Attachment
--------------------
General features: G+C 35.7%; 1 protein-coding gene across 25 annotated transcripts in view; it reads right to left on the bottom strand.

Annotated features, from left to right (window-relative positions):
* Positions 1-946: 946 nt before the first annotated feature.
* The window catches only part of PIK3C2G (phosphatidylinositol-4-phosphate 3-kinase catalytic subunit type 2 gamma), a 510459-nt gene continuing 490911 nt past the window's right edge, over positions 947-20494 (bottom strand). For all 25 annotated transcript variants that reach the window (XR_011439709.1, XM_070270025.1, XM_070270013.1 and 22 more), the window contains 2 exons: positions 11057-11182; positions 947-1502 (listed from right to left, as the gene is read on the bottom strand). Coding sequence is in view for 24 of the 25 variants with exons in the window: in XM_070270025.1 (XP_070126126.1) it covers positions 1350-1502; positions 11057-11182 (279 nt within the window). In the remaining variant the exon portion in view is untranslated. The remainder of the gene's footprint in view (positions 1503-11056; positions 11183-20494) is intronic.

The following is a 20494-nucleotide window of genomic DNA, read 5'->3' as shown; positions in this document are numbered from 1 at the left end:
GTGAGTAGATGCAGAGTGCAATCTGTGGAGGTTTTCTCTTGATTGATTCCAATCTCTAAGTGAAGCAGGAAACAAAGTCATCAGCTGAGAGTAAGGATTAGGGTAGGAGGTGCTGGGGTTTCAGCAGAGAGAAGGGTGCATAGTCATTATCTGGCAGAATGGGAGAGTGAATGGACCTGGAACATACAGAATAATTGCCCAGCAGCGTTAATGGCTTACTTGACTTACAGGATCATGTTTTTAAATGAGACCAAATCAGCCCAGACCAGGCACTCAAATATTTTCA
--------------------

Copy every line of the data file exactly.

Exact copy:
General features: G+C 35.7%; 1 protein-coding gene across 25 annotated transcripts in view; it reads right to left on the bottom strand.

Annotated features, from left to right (window-relative positions):
* Positions 1-946: 946 nt before the first annotated feature.
* The window catches only part of PIK3C2G (phosphatidylinositol-4-phosphate 3-kinase catalytic subunit type 2 gamma), a 510459-nt gene continuing 490911 nt past the window's right edge, over positions 947-20494 (bottom strand). For all 25 annotated transcript variants that reach the window (XR_011439709.1, XM_070270025.1, XM_070270013.1 and 22 more), the window contains 2 exons: positions 11057-11182; positions 947-1502 (listed from right to left, as the gene is read on the bottom strand). Coding sequence is in view for 24 of the 25 variants with exons in the window: in XM_070270025.1 (XP_070126126.1) it covers positions 1350-1502; positions 11057-11182 (279 nt within the window). In the remaining variant the exon portion in view is untranslated. The remainder of the gene's footprint in view (positions 1503-11056; positions 11183-20494) is intronic.

The following is a 20494-nucleotide window of genomic DNA, read 5'->3' as shown; positions in this document are numbered from 1 at the left end:
GTGAGTAGATGCAGAGTGCAATCTGTGGAGGTTTTCTCTTGATTGATTCCAATCTCTAAGTGAAGCAGGAAACAAAGTCATCAGCTGAGAGTAAGGATTAGGGTAGGAGGTGCTGGGGTTTCAGCAGAGAGAAGGGTGCATAGTCATTATCTGGCAGAATGGGAGAGTGAATGGACCTGGAACATACAGAATAATTGCCCAGCAGCGTTAATGGCTTACTTGACTTACAGGATCATGTTTTTAAATGAGACCAAATCAGCCCAGACCAGGCACTCAAATATTTTCA